Interface circuit 13 amplifies, conditions and digitizes the electrical signals from position sensitive detector 7 and position sensitive detector 8. The digitized signals from interface circuit 13 are made available to computer 14 for digital processing. Position sensitive detector 7 and position sensitive detector 8 may be two dimensional lateral effect photo diode position sensitive detectors such as the model S2044 Pin-Cushion Type made by Hamamatsu Photonics K. K. It will be apparent to those skilled in the an that other types of position sensitive detectors can be substituted with appropriate changes to interface circuit 13. Such substitutions may be used to change the spectral sensitivity range of sensor head 1 or other characteristics. IF position sensitive detector 7 and position sensitive detector 8 are S2044 detectors then interface circuit 13 will contain eight amplifier channels. Each S2044 detector generates 4 output signals that vary based upon the position and intensity of optical radiation striking the detector. Each amplifier channel amplifies one electrical output signal. Interface circuit 13 also contains an analog to digital converter that converts each of the eight amplifier output signals from analog voltage levels to digital representations that are suitable for computer processing analog to digital converter may be a model CIO - DAS08 general purpose analog to digital converter made by Computer Boards, Inc. or a similar system. Computer 14 may be an IBM PC TM compatible personal computer or similar system. Computer 14 includes a processing unit, keyboard input, display monitor, data storage disk, data output port, and a control and data processing program. The CIO-DAS08 can be installed into an XT type expansion slot in an IBM PC TM compatible personal computer.

The eight digitized outputs may be used to compute the centroid positions of the optical radiation ray bundle striking first position sensitive detector 7 and second position sensitive detector 8. A standard processing technique provided by the detector manufacturer is used to compute radiation centroid positions. First aperture image 11 is a real image of a first aperture object. Herein first aperture object is defined as the optical power distribution of the optical radiation ray bundle in the plane of first aperture 3. The radiation centroid position computed for first position sensitive detector 7 corresponds to the lateral power centroid position of the optical radiation ray bundle at first aperture 3. Similarly, second aperture image 12 is a real image of a second aperture object. Herein, second aperture object is defined as the optical power distribution of the optical radiation ray bundle in the plane of second aperture 4. The radiation centroid position computed for second position sensitive detector 8 corresponds to the lateral power centroid position of the optical radiation ray bundle at second aperture 4.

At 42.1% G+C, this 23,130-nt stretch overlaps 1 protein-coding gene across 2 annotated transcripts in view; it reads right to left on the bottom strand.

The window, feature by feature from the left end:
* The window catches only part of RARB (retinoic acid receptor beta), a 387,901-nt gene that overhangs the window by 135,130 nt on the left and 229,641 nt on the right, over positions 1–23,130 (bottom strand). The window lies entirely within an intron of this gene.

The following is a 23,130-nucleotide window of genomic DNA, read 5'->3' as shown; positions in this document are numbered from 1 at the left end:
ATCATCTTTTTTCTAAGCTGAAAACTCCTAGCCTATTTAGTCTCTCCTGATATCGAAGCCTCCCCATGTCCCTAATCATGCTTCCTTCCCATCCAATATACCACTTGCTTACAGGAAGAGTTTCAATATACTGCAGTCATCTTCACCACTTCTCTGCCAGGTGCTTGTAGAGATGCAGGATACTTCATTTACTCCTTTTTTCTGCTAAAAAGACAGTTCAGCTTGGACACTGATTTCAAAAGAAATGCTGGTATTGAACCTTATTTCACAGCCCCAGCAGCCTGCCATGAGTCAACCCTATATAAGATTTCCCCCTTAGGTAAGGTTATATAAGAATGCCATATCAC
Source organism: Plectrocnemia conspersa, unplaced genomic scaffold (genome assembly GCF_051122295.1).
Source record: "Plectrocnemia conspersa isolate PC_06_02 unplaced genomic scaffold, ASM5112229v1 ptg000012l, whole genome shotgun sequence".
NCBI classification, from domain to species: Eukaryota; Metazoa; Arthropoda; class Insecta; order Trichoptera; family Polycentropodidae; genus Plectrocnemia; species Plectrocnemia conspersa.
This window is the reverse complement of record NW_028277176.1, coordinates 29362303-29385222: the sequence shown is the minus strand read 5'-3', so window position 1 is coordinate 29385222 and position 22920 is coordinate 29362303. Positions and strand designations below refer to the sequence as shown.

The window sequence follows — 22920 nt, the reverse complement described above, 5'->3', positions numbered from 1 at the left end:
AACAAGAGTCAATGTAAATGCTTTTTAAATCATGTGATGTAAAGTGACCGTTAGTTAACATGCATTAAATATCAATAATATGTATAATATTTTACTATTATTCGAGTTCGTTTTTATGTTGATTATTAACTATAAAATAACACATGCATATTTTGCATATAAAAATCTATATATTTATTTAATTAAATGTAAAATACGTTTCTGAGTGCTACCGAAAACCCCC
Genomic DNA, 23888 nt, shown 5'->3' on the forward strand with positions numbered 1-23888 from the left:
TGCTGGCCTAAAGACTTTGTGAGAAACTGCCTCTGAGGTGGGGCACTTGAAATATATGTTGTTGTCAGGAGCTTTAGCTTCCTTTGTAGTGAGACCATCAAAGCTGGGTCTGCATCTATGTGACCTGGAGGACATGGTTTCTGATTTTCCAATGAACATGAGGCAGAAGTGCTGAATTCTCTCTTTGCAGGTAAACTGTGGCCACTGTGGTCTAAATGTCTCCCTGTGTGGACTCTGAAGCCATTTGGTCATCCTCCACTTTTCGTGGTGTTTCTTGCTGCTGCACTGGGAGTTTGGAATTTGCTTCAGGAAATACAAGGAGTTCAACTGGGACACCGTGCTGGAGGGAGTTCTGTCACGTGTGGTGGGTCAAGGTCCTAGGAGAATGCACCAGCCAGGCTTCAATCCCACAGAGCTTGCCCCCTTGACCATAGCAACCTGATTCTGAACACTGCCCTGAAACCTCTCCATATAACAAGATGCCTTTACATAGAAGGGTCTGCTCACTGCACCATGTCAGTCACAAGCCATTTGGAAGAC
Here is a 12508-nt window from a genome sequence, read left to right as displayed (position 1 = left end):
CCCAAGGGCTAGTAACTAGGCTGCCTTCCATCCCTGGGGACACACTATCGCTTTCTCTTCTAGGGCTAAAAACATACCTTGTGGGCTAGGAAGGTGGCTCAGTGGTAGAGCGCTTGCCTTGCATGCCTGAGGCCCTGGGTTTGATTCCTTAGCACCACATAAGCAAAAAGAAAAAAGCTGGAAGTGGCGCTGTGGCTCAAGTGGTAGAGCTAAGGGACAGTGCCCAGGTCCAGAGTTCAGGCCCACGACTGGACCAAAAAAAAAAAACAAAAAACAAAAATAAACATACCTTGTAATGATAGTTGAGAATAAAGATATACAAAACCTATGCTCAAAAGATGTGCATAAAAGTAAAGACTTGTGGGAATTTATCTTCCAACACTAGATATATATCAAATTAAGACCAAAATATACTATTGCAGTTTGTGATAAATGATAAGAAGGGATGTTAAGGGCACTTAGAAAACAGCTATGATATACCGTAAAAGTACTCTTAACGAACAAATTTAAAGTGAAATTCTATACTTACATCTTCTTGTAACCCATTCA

The lateral position of the optical radiation ray bundle power centroid can be computed at any distance measured along optical axis 10 from first aperture 3. The power centroid position at first aperture 3 can be defined as position (X3, Y3, Z3) with X3 and Y3 defined as lateral offsets from the optical axis and Z3 as the position along the optical axis at first aperture 3. Similarly the prover centroid position at second aperture 4 can be defined as position (X4, Y4, Z4). The power centroid position X, Y at any other Z position along the optical axis can be computed using the following equations:

X=X3+Z *(X4-X3)/(Z4-Z3);

Y=Y3+Z *(Y4-Y3)/(Z4-Z3);

The direction of propagation of the optical radiation ray bundle power centroid can also be computed. The angle between the direction of propagation and the optical axis, measured in the X-Z plane, can be defined as AngXZ, and in the Y-Z plane as AngYZ. The angles AngXZ and AngYZ can be computed using the following equations:

AngXZ=arctan((X4-X3)/(Z4-Z3));

AngYZ=arctan((Y4-Y3)/(Z4-Z3));

As defined earlier, optical radiation source 9 may have any spatial or angular distribution of optical radiation. It may include one or more areas of highly intense radiation surrounded by background areas having low optical intensity. In order to measure the lateral position and direction of a single source of radiation such as an incandescent filament, LED or laser beam within optical radiation source 9 the following procedure can be used. First, the source to be measured can be turned off Second the sensor can measure the output signals from the four channels of position sensitive detector 7 and the output signals from the four channels of position sensitive detector 8. These output signals represent background optical radiation. Third, the source to be measured can be turned on. Fourth, the sensor can measure the output signals from the four channels of position sensitive detector 7 and the output signals from the four channels of position sensitive detector 8. These output signals represent the combination of the source optical radiation plus background optical radiation. Fifth, the eight output signals which represent background optical radiation only can be subtracted from the corresponding eight output signals that represent source optical radiation plus background optical radiation. Last, the difference signals can be processed by computer 14 using the equations described previously to compute the X, Y, AngXZ and AngYZ values. If the areas of background radiation produce negligibly small signals the lateral position and direction of a single bright source can be measured directly without the need for the subtraction of background measurements.